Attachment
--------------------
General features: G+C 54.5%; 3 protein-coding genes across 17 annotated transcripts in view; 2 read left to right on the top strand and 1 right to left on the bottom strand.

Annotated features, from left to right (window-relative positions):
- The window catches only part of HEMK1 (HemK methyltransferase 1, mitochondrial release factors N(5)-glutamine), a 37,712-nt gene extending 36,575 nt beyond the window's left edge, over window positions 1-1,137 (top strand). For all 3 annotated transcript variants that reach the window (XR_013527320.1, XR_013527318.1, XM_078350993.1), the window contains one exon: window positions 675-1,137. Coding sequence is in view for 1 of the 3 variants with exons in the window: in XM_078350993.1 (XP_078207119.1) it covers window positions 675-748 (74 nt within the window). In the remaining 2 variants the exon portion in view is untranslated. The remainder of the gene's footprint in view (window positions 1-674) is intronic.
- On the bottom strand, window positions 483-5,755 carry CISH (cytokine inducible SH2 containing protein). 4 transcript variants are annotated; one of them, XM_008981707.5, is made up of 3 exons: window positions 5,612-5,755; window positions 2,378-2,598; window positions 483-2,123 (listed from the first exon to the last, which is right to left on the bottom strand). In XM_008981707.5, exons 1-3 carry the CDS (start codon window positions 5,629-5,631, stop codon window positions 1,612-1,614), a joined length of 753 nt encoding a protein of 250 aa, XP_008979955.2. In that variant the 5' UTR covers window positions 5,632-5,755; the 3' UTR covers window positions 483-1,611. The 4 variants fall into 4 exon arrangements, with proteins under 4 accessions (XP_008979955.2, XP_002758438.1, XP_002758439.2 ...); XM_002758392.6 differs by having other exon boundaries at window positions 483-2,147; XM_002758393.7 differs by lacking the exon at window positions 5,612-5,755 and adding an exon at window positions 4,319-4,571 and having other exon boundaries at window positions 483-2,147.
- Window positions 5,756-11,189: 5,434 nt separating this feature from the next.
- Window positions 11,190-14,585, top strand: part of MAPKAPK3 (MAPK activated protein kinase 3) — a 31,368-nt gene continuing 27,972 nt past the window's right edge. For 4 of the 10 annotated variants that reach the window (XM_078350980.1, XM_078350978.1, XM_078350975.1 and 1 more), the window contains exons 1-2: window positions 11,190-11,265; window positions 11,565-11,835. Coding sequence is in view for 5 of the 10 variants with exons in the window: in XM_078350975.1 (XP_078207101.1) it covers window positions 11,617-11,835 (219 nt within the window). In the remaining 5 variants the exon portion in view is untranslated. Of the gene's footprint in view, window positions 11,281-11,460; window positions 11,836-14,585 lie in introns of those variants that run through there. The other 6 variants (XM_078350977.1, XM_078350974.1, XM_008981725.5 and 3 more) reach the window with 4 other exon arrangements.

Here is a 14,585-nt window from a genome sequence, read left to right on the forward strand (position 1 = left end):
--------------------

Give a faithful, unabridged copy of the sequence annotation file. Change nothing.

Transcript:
General features: G+C 54.5%; 3 protein-coding genes across 17 annotated transcripts in view; 2 read left to right on the top strand and 1 right to left on the bottom strand.

Annotated features, from left to right (window-relative positions):
- The window catches only part of HEMK1 (HemK methyltransferase 1, mitochondrial release factors N(5)-glutamine), a 37,712-nt gene extending 36,575 nt beyond the window's left edge, over window positions 1-1,137 (top strand). For all 3 annotated transcript variants that reach the window (XR_013527320.1, XR_013527318.1, XM_078350993.1), the window contains one exon: window positions 675-1,137. Coding sequence is in view for 1 of the 3 variants with exons in the window: in XM_078350993.1 (XP_078207119.1) it covers window positions 675-748 (74 nt within the window). In the remaining 2 variants the exon portion in view is untranslated. The remainder of the gene's footprint in view (window positions 1-674) is intronic.
- On the bottom strand, window positions 483-5,755 carry CISH (cytokine inducible SH2 containing protein). 4 transcript variants are annotated; one of them, XM_008981707.5, is made up of 3 exons: window positions 5,612-5,755; window positions 2,378-2,598; window positions 483-2,123 (listed from the first exon to the last, which is right to left on the bottom strand). In XM_008981707.5, exons 1-3 carry the CDS (start codon window positions 5,629-5,631, stop codon window positions 1,612-1,614), a joined length of 753 nt encoding a protein of 250 aa, XP_008979955.2. In that variant the 5' UTR covers window positions 5,632-5,755; the 3' UTR covers window positions 483-1,611. The 4 variants fall into 4 exon arrangements, with proteins under 4 accessions (XP_008979955.2, XP_002758438.1, XP_002758439.2 ...); XM_002758392.6 differs by having other exon boundaries at window positions 483-2,147; XM_002758393.7 differs by lacking the exon at window positions 5,612-5,755 and adding an exon at window positions 4,319-4,571 and having other exon boundaries at window positions 483-2,147.
- Window positions 5,756-11,189: 5,434 nt separating this feature from the next.
- Window positions 11,190-14,585, top strand: part of MAPKAPK3 (MAPK activated protein kinase 3) — a 31,368-nt gene continuing 27,972 nt past the window's right edge. For 4 of the 10 annotated variants that reach the window (XM_078350980.1, XM_078350978.1, XM_078350975.1 and 1 more), the window contains exons 1-2: window positions 11,190-11,265; window positions 11,565-11,835. Coding sequence is in view for 5 of the 10 variants with exons in the window: in XM_078350975.1 (XP_078207101.1) it covers window positions 11,617-11,835 (219 nt within the window). In the remaining 5 variants the exon portion in view is untranslated. Of the gene's footprint in view, window positions 11,281-11,460; window positions 11,836-14,585 lie in introns of those variants that run through there. The other 6 variants (XM_078350977.1, XM_078350974.1, XM_008981725.5 and 3 more) reach the window with 4 other exon arrangements.

Here is a 14,585-nt window from a genome sequence, read left to right on the forward strand (position 1 = left end):